Sat, Dec 04, 2010 - Page 7 News List

CIA behind US diplomats’ espionage list: newspaper

Reuters, UNITED NATIONS

The CIA prepared a list of information on UN officials and diplomats that it wanted US envoys in New York and around the world to gather, a newspaper reported on Thursday.

According to one cable published by the Guardian, the US State Department asked US envoys at UN headquarters and elsewhere to procure credit card and frequent flyer numbers, cellphone numbers, e-mail addresses, passwords and other confidential data from UN officials and foreign diplomats.

That cable mentioned UN Secretary-General Ban Ki-moon as a target for information-gathering activities by US diplomats.

It also urged them to get hold of “biometric information” — such as fingerprints, DNA or other data — on ranking North Korean diplomats.

Without citing any sources, the Guardian reported on Thursday it had learned that preparation of the list of information it wanted US diplomats to gather was overseen by the CIA. However, the diplomatic cable itself was drafted by the State Department, the newspaper noted.

US Ambassador to the UN Susan Rice, who holds the rotating presidency of the UN Security Council this month, described WikiLeaks’ daily release of new cables and memos as an “unpleasant and awkward experience.”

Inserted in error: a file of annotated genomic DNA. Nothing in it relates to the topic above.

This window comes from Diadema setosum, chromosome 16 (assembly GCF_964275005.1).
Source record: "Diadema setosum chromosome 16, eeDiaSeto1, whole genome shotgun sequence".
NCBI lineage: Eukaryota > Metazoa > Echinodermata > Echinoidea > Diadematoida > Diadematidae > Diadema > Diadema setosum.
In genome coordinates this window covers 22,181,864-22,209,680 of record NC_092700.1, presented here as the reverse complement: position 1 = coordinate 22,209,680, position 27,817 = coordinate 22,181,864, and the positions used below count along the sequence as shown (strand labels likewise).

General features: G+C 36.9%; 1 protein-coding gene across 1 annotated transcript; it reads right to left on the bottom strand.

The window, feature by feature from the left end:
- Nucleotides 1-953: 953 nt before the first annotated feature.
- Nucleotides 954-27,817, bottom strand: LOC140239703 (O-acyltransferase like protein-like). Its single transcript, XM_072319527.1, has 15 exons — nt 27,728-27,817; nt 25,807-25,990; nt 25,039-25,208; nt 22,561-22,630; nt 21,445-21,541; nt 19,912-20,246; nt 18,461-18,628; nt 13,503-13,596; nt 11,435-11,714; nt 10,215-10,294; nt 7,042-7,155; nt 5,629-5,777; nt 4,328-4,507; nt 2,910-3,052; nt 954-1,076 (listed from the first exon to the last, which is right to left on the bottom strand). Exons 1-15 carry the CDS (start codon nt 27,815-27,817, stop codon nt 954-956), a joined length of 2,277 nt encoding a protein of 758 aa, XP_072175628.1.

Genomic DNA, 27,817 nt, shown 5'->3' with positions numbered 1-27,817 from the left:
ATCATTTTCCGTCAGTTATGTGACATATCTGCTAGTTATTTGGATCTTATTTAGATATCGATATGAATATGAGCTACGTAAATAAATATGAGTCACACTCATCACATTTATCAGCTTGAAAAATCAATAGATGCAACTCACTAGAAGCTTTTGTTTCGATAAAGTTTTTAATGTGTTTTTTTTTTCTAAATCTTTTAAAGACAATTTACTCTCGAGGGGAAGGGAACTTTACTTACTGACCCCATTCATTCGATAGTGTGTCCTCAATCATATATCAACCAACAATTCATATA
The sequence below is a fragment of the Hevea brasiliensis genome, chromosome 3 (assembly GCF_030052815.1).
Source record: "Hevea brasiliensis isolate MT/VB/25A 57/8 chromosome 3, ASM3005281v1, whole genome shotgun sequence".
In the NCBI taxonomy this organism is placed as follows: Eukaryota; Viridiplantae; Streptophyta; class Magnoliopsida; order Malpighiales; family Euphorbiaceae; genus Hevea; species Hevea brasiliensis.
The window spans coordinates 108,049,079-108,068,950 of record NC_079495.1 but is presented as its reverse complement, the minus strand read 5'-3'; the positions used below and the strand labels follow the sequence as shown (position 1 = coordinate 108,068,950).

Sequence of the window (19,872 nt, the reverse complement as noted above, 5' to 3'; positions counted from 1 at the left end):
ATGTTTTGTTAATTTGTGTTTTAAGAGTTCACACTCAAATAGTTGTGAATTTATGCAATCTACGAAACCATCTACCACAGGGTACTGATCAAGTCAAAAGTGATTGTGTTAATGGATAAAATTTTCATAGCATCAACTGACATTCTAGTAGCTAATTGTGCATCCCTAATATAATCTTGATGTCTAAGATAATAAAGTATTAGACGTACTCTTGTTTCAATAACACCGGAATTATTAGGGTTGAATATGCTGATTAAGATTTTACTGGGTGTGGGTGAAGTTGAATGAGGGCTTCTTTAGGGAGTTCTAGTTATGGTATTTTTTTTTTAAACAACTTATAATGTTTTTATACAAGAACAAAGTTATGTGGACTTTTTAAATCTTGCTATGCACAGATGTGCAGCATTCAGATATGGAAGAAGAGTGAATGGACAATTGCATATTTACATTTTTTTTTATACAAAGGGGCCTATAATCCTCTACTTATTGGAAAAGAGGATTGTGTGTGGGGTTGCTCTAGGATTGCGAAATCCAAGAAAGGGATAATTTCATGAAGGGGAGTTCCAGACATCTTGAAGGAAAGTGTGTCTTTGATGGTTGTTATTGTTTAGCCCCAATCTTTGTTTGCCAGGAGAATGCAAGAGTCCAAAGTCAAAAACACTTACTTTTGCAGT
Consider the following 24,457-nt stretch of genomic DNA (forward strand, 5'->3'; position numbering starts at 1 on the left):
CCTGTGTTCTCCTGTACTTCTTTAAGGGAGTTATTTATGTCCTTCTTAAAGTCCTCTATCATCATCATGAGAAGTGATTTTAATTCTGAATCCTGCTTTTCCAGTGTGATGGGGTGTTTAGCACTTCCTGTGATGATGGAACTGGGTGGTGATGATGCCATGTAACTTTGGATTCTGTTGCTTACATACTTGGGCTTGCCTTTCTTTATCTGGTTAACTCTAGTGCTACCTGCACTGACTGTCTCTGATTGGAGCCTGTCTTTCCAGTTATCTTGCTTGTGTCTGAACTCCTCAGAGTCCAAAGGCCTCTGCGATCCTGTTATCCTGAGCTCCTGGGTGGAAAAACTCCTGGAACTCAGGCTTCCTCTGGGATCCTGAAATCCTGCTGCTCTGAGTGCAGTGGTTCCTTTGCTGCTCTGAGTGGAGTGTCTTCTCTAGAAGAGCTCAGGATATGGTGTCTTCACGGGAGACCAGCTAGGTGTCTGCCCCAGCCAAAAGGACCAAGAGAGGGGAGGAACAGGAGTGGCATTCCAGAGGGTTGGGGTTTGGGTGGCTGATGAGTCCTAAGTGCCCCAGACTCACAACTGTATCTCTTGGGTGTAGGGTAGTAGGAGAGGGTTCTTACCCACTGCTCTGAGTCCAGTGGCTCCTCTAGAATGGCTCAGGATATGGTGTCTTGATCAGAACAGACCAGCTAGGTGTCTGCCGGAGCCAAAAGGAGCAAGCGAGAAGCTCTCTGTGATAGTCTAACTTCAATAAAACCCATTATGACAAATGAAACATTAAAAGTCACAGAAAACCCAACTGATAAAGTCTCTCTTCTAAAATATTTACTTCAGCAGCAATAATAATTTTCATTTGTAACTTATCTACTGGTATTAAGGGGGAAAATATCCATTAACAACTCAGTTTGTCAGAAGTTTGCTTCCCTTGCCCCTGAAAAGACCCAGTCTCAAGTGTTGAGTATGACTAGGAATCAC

While she did not explicitly deny the allegation that US envoys had been encouraged to do espionage work, she reiterated that the job of the US diplomatic corps was not to spy, but to promote US interests and work with its allies.

“Our diplomats here are just that — they’re diplomats,” Rice told reporters on Thursday. “They do the good work and the traditional work that only diplomats do in advancing our interests and working collectively with the partners to solve global problems.”

She added that leaking secret cables was a “reprehensible act that is completely unexcusable and counterproductive.”

It is not the first time that documents suggesting the US or other nations have engaged in espionage at the world body have reached the media. UN diplomats admit privately that spying is commonplace at UN headquarters in New York and at other UN centers around the world.

UN officials like former UN secretary-general Kofi Annan, and former UN International Atomic Energy Agency chief Mohamed ElBaradei have also been put under surveillance.

Nor is UN spying limited to US diplomats. A Russian envoy was implicated earlier this year in a high-profile case in which nearly a dozen people were accused of being part of a Russian spy ring in the US that recruited political sources and gathered information for Moscow.

The US Justice Department said that an unnamed diplomat at the Russian mission to the UN had delivered payments to the spy ring.

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